Leduc Formation

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Leduc Formation
Stratigraphic range: Frasnian
Type Geological formation
Unit of Western Canadian Sedimentary Basin
Underlies Duvernay Formation, Ireton Formation
Overlies Beaverhill Lake Formation
Thickness up to 300 m (980 ft)[1]
Primary Dolostone
Other Limestone
Coordinates 53°20′42″N 113°41′42″W / 53.3451°N 113.6949°W / 53.3451; -113.6949 (B.A. Pyrz No. 1 well/Leduc Formation)Coordinates: 53°20′42″N 113°41′42″W / 53.3451°N 113.6949°W / 53.3451; -113.6949 (B.A. Pyrz No. 1 well/Leduc Formation)
Region  Alberta
Country  Canada
Type section
Named for City of Leduc, Alberta
Named by Imperial Oil Limited, 1950[2]

The Leduc Formation is a stratigraphic unit of Late Devonian (Frasnian) age in the Western Canada Sedimentary Basin.[3] It takes its name from the city of Leduc, and it was formally described from the B.A. Pyrz No. 1 well in central Alberta, between the depths of 1,623.7 m (5,327 ft) and 1,807.5 m (5,930 ft), by Imperial Oil Limited in 1950. Supplementary information came from a complete section of the formation that was cored in Imperial Oil's Leduc No. 530 well between 1,633 m (5,358 ft) and 1,863 m (6,112 ft).[1][2][4]

The Leduc Formation is a major producer of oil and gas in central Alberta, and the drilling of the highly successful Leduc No. 1 well in 1947 ushered in a new era in the Western Canadian petroleum industry.[5]


The Leduc Formation consists of fossil reefs that are highly porous, which makes them excellent reservoirs for oil and gas. They were deposited as limestone and mudstone in shallow water reef environments. Stromatoporoids were the primary reef-building organisms, and rock-types range from skeletal mudstones and floatstones to finer grained muddy packstones and wackestones. Many, but not all, of the reefs were later subjected to dolomitization during diagenesis, which increased their porosity, and they now consist of dolostone rather than limestone.[4]

Oil and gas production[edit]

The Leduc Formation is a major producer of oil and gas in central Alberta. The Leduc No. 1 well which was drilled in 1947 produced 50 thousand cubic metres (more than 300 thousand barrels) of oil[5] and marked the beginning of the post-war Albertan oil boom. The Strachan and Ricinus West gas fields, discovered in 1967 and 1969, also produce from Late Devonian Leduc-age reefs.[6]

Distribution and thickness[edit]

Leduc Formation occurs as discrete, discontinuous reef "buildups" in a line following the Woodbend shelf margin from Drumheller in central Alberta to the Peace River Arch area in northern Alberta. The formation is absent in inter-reef areas, and buildups can reach from 180 meters (590 ft) to 300 meters (980 ft) in thickness.[4]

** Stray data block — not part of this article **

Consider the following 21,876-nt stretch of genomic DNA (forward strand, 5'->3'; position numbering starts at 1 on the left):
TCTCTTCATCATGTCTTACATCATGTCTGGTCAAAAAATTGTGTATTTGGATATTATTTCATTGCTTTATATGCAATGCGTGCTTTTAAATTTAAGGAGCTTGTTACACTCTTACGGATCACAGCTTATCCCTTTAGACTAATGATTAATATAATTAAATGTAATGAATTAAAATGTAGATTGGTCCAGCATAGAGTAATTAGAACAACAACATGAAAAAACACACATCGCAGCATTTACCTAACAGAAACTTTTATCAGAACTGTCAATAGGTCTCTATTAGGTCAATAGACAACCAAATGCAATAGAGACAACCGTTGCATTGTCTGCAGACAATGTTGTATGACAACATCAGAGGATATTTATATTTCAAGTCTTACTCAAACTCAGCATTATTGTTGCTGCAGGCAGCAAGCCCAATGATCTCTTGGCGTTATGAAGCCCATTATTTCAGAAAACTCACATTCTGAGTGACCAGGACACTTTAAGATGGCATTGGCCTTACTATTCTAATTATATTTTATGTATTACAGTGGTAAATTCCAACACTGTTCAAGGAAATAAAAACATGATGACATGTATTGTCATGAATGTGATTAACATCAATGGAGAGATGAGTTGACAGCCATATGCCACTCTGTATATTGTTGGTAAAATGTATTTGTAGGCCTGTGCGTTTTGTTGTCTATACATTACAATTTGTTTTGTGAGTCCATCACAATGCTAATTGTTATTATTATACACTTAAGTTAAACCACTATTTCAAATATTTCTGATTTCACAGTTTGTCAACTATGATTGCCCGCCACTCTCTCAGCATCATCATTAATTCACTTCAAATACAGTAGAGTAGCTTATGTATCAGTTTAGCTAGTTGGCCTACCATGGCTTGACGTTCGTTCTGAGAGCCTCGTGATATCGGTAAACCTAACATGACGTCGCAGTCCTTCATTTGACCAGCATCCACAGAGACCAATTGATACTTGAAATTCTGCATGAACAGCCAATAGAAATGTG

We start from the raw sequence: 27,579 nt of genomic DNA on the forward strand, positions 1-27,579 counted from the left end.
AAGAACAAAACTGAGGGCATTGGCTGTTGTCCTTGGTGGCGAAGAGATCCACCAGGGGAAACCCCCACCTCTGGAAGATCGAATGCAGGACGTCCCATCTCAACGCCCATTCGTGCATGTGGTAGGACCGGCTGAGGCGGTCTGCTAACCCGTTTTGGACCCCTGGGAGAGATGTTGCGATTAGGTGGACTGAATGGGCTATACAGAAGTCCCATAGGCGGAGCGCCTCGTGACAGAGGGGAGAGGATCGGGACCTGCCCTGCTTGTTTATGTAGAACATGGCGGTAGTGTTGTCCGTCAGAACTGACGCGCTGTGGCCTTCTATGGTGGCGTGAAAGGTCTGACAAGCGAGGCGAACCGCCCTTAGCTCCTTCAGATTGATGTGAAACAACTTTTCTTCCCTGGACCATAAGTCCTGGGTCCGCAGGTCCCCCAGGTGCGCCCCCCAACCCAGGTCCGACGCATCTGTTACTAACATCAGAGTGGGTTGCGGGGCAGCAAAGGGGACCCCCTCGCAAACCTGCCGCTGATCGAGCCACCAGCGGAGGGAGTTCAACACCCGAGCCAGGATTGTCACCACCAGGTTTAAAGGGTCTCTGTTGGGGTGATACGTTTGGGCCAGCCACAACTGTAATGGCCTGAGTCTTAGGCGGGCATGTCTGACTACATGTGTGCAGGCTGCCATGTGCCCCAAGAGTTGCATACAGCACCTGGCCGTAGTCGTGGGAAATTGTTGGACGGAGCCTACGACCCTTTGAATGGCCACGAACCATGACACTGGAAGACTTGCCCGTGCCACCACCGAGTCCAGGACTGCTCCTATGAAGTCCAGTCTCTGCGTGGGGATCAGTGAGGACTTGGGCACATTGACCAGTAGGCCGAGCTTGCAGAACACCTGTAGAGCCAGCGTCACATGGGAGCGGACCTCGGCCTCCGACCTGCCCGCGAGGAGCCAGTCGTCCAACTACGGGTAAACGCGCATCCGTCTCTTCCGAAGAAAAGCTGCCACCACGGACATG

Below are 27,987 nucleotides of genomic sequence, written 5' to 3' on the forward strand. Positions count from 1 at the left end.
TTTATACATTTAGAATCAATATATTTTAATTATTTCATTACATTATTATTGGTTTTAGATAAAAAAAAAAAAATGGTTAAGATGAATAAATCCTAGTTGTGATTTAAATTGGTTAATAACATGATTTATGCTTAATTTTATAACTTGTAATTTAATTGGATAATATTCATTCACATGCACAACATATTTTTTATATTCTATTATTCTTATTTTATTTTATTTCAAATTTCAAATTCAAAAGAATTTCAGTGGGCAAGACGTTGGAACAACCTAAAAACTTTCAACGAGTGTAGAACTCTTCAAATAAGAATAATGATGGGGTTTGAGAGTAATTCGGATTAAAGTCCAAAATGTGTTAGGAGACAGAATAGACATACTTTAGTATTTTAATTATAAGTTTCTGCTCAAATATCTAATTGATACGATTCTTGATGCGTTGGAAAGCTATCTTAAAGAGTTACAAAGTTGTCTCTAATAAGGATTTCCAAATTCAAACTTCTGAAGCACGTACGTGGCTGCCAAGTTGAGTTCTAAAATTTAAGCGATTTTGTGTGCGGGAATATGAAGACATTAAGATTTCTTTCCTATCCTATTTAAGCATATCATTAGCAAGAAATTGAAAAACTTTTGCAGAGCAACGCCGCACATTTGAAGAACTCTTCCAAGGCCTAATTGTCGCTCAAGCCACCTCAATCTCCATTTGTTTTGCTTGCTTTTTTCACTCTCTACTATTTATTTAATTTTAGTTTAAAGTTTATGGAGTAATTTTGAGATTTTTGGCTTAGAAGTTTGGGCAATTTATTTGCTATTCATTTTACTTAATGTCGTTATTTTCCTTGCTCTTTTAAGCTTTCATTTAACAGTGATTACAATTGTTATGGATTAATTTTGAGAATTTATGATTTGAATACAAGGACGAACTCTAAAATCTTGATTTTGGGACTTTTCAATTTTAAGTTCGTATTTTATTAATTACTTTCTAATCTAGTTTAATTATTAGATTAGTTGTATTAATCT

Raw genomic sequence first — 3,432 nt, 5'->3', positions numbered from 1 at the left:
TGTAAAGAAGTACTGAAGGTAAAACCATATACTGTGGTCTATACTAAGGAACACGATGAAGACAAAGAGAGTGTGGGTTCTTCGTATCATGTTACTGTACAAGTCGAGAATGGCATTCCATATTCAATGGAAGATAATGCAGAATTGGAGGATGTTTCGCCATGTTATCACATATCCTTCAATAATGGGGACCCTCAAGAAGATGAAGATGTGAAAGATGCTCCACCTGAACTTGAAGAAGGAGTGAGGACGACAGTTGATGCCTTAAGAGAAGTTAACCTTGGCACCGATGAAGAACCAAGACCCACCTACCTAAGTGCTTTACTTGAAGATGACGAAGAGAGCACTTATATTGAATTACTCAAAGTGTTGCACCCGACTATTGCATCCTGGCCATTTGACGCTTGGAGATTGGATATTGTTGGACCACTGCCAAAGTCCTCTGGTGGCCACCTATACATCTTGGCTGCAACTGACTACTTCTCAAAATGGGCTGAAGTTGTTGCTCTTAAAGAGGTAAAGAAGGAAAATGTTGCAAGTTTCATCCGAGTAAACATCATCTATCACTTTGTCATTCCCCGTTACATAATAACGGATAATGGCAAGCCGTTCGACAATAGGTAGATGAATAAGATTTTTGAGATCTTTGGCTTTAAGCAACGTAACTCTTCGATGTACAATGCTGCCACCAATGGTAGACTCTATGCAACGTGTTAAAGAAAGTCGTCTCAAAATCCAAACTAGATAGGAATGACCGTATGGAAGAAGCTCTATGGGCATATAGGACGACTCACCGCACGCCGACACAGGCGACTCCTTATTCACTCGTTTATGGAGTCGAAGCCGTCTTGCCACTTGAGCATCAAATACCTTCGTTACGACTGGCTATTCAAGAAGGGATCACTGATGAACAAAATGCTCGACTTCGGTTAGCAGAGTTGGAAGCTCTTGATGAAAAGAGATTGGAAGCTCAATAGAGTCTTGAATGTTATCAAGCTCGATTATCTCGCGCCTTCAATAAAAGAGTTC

Relationship to other units[edit]

In central Alberta the Leduc Formation conformably overlies the platform limestones and dolostones of the Cooking Lake and Beaverhill Lake Formations. In northern Alberta near the Peace River Arch it rests on older red beds or on the Granite Wash. The Leduc reefs are surrounded by shales of the Duvernay and Ireton Formations and the Woodbend Group that were deposited in non-reefal, open marine environments.

The Leduc reefs are the same ages as, but not contiguous with, the reefs of the Cairn Formation which are located farther west. Because the Leduc reefs are nowhere exposed at surface, the extensive outcrops of the Cairn reefs in the Canadian Rockies have been studied to increase the understanding of the Leduc reefs.[7]


  1. ^ a b Lexicon of Canadian Geological Units. "Leduc Formation". Retrieved 2009-02-09. 
  2. ^ a b Imperial Oil Limited, Geological Staff, Western Division, 1950. Devonian nomenclature in the Edmonton area, Alberta, Canada. Bulletin of the American Association of Petroleum Geologists, vol. 34, p. 1807-1825.
  3. ^ Mossop, G.D. and Shetsen, I., (compilers), Canadian Society of Petroleum Geologists and Alberta Geological Survey (1994). "The Geological Atlas of the Western Canada Sedimentary Basin, Chapter 12: Devonian Woodbend-Winterburn strata of the Western Canada Sedimentary Basin". Retrieved 2014-10-17. 
  4. ^ a b c Glass, D.J. (editor) 1997. Lexicon of Canadian Stratigraphy, vol. 4, Western Canada including eastern British Columbia, Alberta, Saskatchewan and southern Manitoba. Canadian Society of Petroleum Geologists, Calgary, 1423 p. on CD-ROM. ISBN 0-920230-23-7.
  5. ^ a b Heritage Community Foundation. Alberta's Petroleum Heritage
  6. ^ Hriskevich, M.E., Faber, J.M., and Langton, J.R., 1980, Strachan and Ricinus West Gas Fields, Alberta, Canada, in Giant Oil and Gas Fields of the Decade: 1968-1978, AAPG Memoir 30, Halbouty, M.T., Tulsa: American Association of Petroleum Geologists, ISBN 0891813063, p. 315
  7. ^ Bloy, G.R., Hunter, I.G. and Leggett, S.R. 1984. Depositional environments of the Devonian Cairn Formation, Rocky Mountain front ranges, Canmore, Alberta. Carbonates in subsurface and outcrop: 1984 CSPG Core Conference, Canadian Society of Petroleum Geologists, p. 148.